By Lilian Schaer for AgInnovation Ontario
Using specially grown crops and agricultural plant wastes, a local company has commercialized the world’s first plant-based substitute for carbon black.
Black plastic gets its colour from carbon black, a co-product of oil refining that is both non-renewable and deemed a possible human carcinogen by the International Agency on Research on Cancer.
There has been no alternative until now, with Competitive Green Technologies’ development of BIOBLAKR®, a bio-carbon using patent-pending technology invented at the University of Guelph’s Bioproducts Discovery and Development Centre.
“Using raw materials such as biomass crops like switchgrass and miscanthus, co-products of food processing and under-valued streams of agriculture like soy and rice hulls, we’ve commercialized this new carbon made entirely from a bio-source,” explains Atul Bali, CEO of Competitive Green Technologies.
BIOBLAKR® contains United States Department of Agriculture (USDA) certified 99 per cent new organic carbon, which is carbon derived from plants and other renewable agricultural, marine, and forestry materials.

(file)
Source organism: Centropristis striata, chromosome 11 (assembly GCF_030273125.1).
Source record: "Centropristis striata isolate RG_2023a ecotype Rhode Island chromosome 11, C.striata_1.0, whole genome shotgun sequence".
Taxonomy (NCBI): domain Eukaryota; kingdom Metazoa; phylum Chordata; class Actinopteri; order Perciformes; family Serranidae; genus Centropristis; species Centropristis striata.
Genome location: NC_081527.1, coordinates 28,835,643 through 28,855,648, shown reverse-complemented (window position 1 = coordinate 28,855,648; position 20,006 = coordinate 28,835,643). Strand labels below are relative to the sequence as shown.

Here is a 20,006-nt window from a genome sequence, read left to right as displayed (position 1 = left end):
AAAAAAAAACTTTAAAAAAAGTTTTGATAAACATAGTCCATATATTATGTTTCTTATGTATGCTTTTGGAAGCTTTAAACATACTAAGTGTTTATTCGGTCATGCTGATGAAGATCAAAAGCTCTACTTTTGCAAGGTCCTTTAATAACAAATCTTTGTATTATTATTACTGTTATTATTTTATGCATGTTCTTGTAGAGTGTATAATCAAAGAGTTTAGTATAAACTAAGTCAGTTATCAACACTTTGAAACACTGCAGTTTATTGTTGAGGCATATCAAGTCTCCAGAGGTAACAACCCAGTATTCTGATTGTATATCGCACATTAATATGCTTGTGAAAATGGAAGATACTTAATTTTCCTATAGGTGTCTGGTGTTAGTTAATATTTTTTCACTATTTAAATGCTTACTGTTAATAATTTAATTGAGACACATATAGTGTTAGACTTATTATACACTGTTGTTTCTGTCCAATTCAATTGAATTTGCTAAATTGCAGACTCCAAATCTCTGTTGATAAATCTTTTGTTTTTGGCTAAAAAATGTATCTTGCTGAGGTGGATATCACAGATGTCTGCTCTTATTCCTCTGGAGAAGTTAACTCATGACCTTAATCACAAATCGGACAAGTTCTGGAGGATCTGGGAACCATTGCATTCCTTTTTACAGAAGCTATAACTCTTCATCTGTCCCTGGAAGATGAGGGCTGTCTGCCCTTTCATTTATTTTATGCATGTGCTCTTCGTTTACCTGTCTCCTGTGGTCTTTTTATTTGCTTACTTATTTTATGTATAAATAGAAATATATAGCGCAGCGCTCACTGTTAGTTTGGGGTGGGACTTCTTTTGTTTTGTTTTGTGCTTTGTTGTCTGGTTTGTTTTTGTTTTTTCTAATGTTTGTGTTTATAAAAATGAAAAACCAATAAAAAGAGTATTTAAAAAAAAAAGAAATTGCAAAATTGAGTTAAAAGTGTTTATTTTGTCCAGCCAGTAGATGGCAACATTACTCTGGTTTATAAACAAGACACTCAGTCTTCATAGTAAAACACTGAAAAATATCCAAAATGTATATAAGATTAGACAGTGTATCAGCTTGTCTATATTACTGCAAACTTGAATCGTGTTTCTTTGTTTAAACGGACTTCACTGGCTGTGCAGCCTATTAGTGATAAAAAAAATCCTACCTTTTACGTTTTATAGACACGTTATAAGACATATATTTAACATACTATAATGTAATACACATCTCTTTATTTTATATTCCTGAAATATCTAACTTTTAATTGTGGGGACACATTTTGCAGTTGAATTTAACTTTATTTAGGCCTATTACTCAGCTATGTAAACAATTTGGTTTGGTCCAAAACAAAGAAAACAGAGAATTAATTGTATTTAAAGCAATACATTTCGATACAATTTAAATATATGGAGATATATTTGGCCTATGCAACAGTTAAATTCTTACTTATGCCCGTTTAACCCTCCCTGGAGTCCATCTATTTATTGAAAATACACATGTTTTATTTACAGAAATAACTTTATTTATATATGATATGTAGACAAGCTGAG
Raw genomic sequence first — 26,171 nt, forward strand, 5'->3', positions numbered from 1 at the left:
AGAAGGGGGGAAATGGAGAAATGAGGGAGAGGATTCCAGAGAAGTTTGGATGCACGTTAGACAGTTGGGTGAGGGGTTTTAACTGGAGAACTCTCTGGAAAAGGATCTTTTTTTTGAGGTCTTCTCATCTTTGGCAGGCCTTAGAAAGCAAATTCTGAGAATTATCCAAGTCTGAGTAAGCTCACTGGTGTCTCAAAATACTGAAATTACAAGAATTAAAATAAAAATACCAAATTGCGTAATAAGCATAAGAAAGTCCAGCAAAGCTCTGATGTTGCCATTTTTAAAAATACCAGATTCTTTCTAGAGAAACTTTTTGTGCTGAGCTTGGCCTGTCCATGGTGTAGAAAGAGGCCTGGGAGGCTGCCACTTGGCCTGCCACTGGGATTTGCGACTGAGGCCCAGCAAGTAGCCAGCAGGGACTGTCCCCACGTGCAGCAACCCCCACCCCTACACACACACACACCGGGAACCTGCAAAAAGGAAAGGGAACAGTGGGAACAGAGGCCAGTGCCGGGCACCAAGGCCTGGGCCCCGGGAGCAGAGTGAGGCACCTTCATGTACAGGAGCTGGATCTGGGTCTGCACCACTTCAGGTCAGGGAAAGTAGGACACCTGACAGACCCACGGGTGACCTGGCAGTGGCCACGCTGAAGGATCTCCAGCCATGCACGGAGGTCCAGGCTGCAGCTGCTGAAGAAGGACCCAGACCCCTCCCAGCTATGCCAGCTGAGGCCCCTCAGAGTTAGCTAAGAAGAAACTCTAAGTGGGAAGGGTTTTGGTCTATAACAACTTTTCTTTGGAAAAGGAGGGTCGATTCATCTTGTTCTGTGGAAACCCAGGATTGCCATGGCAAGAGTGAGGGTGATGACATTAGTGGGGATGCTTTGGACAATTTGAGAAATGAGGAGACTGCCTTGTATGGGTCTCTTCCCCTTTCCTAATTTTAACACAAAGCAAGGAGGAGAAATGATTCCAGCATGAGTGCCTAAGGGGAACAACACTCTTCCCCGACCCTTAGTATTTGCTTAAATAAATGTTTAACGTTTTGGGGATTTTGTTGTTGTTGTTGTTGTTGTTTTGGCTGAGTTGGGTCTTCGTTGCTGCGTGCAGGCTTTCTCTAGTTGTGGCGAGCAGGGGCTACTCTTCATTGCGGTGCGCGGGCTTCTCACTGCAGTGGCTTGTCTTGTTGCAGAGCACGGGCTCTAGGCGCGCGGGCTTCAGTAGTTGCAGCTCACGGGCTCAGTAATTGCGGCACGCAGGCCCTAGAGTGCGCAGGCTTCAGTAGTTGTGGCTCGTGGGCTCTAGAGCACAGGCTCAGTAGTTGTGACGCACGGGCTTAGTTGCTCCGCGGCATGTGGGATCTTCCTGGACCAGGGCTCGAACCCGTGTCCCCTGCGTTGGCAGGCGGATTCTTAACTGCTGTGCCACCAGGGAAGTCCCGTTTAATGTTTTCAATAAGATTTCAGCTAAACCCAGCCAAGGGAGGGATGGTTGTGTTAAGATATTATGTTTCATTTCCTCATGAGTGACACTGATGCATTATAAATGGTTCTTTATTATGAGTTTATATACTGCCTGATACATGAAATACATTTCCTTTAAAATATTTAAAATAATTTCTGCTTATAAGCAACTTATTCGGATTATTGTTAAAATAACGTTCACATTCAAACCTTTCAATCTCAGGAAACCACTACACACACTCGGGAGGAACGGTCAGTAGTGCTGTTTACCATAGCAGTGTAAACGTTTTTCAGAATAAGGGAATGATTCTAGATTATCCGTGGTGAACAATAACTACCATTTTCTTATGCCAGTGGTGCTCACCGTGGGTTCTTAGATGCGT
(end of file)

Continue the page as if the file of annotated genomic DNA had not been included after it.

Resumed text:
A key application for bio-carbon is as a filler and reinforcement agent in making lighter, high-stiffness car parts without compromising safety. This is important if automakers are to meet the new fleet vehicle average fuel economy standard set by the Centre for Automotive Fuel Economy in the U.S. of 54.5 miles per gallon (4.32 litres/100 kilometres) by 2025. The most fuel efficient vehicle is currently at 36.5 mpg (6.44 l/100 km).
“One way to meet the fuel economy standard is to reduce the weight of cars. Bio-carbon is a very interesting filler for base polymers to acquire both high impact hardness and flexibility needed for safety while reducing the weight of the material,” explains Mike Tiessen, President of Competitive Green Technologies.
There are food grade and farming uses too. Competitive Green Technologies is working with a company in Brampton to develop a black stir stick using BIOBLAKR®, and they’re also about to launch a compostable black bio-carbon mulch film for farmers that turns into a non-toxic soil nutrient when composted. Vegetable growers currently use sheets of black polyethylene film to protect seedlings from UV penetration.
Tiessen, also a tomato grower, first started using miscanthus as an energy source to heat his greenhouses but has found new ways to drive value from the energy crop.
“Using miscanthus as a heat source is in the $50 a ton range, whereas using miscanthus as a filler for polymers can bring $150-200 and as bio-carbon pigment $300 a ton,” he explains.
“We need three pounds of source materials for one pound of BIOBLAKR® so the impact to the farmer can be immediately substantial,” he adds. “North America used 11.6 million tons of carbon black last year, so the market potential is significant.”
This project was funded in part through Growing Forward 2, a federal-provincial-territorial initiative.